Recommendations for Long-Acting Injectable Antipsychotics in Schizophrenia

Clozapine Better for Comorbid Schizophrenia, Cannabis Use Disorder
Clozapine Better for Comorbid Schizophrenia, Cannabis Use Disorder
Several clinical practice guidelines on the treatment of schizophrenia have recently been updated in the United States. In order to understand the recommendations of current clinical practice guidelines, the study authors conducted a systematic literature review.

The following article is a part of conference coverage from the American Psychiatric Association Annual Meeting 2021, held virtually from May 1 to 3, 2021. The team at Psychiatry Advisor will be reporting on the latest news and research conducted by leading experts in psychiatry. Check back for more from the APA 2021.


Based on US guidelines for the treatment of schizophrenia, long-acting injectable antipsychotics (LAIs) can improve adherence to other therapies and may be an option for first-episode schizophrenia, according to study results presented at the American Psychiatric Association annual meeting, held virtually from May 1 to May 3, 2021.

The study investigators performed a systematic review of clinical practice guidelines focused on the use of LAIs to manage schizophrenia published in the US between 2004 and 2019. The findings were reported following Preferred Reporting Items for Systematic Reviews and Meta-Analyses (PRISMA) guidelines, and the quality and reporting of clinical practice guidelines were assessed using the AGREE II tool.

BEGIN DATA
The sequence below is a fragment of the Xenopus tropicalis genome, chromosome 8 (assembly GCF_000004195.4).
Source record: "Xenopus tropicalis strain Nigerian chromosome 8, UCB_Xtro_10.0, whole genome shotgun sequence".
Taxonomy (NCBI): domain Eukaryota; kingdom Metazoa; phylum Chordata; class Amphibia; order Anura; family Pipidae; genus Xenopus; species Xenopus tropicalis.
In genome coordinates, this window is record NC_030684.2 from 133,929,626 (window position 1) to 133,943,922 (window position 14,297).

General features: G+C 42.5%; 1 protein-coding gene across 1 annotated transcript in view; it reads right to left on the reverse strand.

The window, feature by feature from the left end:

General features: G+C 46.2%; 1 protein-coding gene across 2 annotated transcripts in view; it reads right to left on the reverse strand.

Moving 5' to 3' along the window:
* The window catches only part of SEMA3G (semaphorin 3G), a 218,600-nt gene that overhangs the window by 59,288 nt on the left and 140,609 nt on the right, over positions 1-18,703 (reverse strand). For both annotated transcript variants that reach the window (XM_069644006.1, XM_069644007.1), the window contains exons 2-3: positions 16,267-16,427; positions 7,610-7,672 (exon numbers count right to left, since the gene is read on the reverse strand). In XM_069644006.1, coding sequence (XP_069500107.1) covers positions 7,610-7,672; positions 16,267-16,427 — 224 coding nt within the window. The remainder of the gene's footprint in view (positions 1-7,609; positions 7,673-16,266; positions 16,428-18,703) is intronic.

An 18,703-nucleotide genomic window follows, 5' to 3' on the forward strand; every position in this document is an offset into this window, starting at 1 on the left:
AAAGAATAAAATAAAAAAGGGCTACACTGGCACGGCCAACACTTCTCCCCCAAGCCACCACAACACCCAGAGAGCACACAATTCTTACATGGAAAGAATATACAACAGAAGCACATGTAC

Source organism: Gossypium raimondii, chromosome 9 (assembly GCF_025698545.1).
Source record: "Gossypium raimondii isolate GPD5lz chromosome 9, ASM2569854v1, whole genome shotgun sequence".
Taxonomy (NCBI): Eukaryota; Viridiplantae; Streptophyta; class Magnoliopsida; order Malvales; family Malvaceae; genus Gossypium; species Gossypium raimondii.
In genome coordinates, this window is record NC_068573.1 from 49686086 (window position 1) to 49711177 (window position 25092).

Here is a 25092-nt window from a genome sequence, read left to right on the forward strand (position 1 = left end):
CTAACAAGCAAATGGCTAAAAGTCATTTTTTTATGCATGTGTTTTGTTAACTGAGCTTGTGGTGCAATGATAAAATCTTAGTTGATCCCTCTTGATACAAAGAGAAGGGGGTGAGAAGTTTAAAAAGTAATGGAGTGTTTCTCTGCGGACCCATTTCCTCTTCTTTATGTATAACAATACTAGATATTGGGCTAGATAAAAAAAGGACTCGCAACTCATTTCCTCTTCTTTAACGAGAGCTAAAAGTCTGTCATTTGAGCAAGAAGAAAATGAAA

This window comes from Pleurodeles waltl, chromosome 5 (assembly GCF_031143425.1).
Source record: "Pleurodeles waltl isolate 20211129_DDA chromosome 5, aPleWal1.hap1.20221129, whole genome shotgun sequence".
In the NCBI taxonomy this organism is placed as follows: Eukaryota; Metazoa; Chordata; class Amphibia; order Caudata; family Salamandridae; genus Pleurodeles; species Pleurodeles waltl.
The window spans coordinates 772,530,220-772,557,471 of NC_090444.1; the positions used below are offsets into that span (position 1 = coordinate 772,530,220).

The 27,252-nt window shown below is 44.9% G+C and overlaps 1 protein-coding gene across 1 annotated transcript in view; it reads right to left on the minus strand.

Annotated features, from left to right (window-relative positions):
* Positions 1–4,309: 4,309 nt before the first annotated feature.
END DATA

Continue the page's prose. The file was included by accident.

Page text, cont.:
Investigators identified 7 clinical practice guidelines on the treatment of schizophrenia, including the American Association of Community Psychiatrists, American Psychiatric Association, Schizophrenia Patient Outcomes Research Team, and state-level guidelines from Florida, New Jersey, Oregon, and Texas. All guidelines reported recommendations on the use of LAIs to varying degrees of agreement.

Florida, New Jersey, and Texas guidelines recommended LAIs for patients with first-episode schizophrenia, although the Schizophrenia Patient Outcomes Research Team stated they were not appropriate for treating first-episode schizophrenia. All but the American Psychiatric Association recommended the use of LAIs in maintenance therapy and primarily in the case of nonadherence to an oral antipsychotic regimen. Most guidelines agreed that the prescription of LAIs should be based on patient preference, but only the Florida guidelines recommended LAIs as a first-line equivalent to oral antipsychotics.

All 4 state-level guidelines incorporated treatment algorithms to support their LAI recommendations; however, the 3 national guidelines did not. Because algorithms facilitate the implementation of treatment recommendations, they should be included in all future clinical practice guidelines to clarify the role of LAIs in the treatment paradigm for schizophrenia, according to researchers.

The study investigators concluded that prescription of LAIs may improve adherence to other therapies and should be based on patient preference. Although some guidelines clashed on the recommendation of LAIs for first-episode schizophrenia, only state-level guidelines reported clinical algorithms in support of their recommendation.

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Benson C, Correll C, Martin A, Goulding R, Kim E. Systematic review of schizophrenia clinical practice guidelines: Recommendations on use of long-acting injectable antipsychotics in the United States. Presented at: APA 2021 annual meeting May 1-3, 2021. Abstract/Poster 5390.